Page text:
So far I have discussed connecting with others both off and online. In addition to this, I explored taking owner of our identity online, as well as elaborating on and engaging with the ideas of others. The fifth step in being a connected educator is learning.
 
Ideas and inspiration can come from many places and like connections, are not always digital or online. Sometimes learning can be as simple as a chat around the photocopier or walking between classes. I have discussed this elsewhere as the incidental ‘hidden’ professional learning. The reality is, everything in life can offer a point of learning if we are willing to see it that way. For example, an activity that I have done with my students in the past is to reflect upon their classroom and what it says. I have done this in history when considering artefacts, as well as in music when thinking about performance and space.
 
I would argue though that the digital realm only extends the potential of this learning. One of the best things about learning online is that you can do it anywhere, any time. Whether it be reading a blog, watching a video, listening to a podcast or participating in an online chat, there are so many opportunities and options that the biggest challenge that we are faced with is what to engage with.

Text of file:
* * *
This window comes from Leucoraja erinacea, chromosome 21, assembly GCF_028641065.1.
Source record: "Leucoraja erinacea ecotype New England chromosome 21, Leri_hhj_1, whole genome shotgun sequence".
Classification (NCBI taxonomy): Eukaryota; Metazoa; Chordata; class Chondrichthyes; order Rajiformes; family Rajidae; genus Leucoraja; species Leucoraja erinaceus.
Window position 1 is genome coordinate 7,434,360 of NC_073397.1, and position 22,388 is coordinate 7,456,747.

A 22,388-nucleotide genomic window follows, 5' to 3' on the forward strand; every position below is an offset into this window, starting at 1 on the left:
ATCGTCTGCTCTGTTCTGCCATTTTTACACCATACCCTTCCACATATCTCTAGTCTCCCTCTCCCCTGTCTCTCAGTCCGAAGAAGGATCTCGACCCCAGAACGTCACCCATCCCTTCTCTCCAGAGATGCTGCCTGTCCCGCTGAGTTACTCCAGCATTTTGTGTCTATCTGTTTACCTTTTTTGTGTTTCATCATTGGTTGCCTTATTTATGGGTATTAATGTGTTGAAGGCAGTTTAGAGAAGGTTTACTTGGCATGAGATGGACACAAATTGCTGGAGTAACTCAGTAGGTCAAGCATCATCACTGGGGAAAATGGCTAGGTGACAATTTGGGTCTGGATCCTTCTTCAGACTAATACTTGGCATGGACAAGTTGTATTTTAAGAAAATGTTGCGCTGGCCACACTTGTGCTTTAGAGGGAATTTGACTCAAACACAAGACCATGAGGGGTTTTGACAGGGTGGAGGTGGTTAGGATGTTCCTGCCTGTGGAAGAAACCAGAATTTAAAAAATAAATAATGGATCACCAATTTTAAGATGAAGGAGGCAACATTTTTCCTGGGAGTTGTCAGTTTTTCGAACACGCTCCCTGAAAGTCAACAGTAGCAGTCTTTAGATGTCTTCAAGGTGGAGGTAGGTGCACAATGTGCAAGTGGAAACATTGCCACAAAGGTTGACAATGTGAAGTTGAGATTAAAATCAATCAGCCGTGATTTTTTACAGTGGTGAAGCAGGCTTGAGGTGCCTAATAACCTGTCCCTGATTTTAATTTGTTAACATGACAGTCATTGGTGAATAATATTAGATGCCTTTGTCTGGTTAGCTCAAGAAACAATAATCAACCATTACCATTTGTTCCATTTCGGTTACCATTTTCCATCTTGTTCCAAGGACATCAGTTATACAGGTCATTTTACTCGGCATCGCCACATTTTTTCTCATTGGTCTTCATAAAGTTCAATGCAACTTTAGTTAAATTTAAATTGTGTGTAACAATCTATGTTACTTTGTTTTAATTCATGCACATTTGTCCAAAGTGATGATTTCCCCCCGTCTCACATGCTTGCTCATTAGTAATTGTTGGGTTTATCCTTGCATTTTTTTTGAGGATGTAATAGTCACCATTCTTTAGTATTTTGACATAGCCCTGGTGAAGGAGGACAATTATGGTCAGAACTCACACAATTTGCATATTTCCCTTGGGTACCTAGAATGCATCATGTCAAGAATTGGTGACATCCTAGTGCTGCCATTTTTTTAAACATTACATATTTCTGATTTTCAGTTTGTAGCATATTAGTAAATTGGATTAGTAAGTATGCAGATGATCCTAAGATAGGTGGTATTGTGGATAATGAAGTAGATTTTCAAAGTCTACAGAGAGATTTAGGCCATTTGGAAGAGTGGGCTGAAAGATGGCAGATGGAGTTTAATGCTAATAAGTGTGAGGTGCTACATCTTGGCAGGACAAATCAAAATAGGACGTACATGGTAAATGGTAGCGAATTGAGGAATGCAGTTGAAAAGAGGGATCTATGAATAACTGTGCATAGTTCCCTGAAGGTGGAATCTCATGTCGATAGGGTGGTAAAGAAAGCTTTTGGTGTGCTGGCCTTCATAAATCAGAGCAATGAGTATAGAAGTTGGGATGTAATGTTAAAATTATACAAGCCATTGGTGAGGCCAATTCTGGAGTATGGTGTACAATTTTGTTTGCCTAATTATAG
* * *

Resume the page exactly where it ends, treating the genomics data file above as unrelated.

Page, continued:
At the recent Teachmeet event at the Immigration Museum+Richard Olsen posed the question about whether there are any negatives about being connected. This has really prayed on my mind. I think there is so much written about the positives, that the flip side is often left silent. One of the initial negatives that I found is having so many different options and ideas out there, it can often leave you in a state of disarray. The challenge then is what we do about this disruption to the way things are. The biggest lesson I have learnt in being a connected educator is that nothing has to be the way that it is, rather we choose for it to be that way.